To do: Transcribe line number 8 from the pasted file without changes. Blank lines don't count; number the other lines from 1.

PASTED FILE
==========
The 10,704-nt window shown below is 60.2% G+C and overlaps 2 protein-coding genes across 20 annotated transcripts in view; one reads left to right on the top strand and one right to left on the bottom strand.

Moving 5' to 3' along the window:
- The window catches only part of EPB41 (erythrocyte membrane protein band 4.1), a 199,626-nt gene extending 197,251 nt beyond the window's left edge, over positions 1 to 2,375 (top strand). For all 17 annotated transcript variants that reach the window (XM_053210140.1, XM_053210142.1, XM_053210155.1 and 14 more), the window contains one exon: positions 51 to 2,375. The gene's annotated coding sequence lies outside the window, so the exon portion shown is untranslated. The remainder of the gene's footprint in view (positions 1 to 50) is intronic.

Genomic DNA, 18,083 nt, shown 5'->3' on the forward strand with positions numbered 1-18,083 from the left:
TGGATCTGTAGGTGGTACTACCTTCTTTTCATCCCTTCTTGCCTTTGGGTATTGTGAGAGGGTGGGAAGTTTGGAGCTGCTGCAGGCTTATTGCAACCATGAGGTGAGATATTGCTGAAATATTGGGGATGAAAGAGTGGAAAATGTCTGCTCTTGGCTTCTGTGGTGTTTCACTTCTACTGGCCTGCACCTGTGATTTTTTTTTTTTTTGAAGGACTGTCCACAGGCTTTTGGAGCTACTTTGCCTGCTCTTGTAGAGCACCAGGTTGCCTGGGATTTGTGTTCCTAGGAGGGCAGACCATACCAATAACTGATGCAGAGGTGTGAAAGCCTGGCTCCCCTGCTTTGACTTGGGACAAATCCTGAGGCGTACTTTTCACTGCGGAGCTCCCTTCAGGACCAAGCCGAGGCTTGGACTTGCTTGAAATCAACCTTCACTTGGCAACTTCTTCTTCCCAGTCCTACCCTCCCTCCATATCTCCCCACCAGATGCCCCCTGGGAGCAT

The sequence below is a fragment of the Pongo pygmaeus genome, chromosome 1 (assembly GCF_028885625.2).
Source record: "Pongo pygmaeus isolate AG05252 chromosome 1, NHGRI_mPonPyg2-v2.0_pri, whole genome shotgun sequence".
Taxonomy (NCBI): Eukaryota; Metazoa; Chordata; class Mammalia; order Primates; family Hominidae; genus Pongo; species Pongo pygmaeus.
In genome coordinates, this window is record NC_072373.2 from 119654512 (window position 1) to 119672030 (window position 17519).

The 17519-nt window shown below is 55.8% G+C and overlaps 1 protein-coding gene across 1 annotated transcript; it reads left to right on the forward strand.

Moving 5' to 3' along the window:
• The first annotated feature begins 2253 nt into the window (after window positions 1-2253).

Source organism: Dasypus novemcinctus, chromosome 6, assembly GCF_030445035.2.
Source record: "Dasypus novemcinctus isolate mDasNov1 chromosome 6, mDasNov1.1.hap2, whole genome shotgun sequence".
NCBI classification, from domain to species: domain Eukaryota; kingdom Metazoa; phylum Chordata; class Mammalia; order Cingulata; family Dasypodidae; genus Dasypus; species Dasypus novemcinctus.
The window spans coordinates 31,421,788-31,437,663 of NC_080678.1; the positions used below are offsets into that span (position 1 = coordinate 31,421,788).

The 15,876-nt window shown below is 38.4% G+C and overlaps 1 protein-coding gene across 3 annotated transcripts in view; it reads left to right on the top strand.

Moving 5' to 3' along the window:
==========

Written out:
Taxonomy (NCBI): Eukaryota; Metazoa; Chordata; class Mammalia; order Primates; family Hominidae; genus Pongo; species Pongo pygmaeus.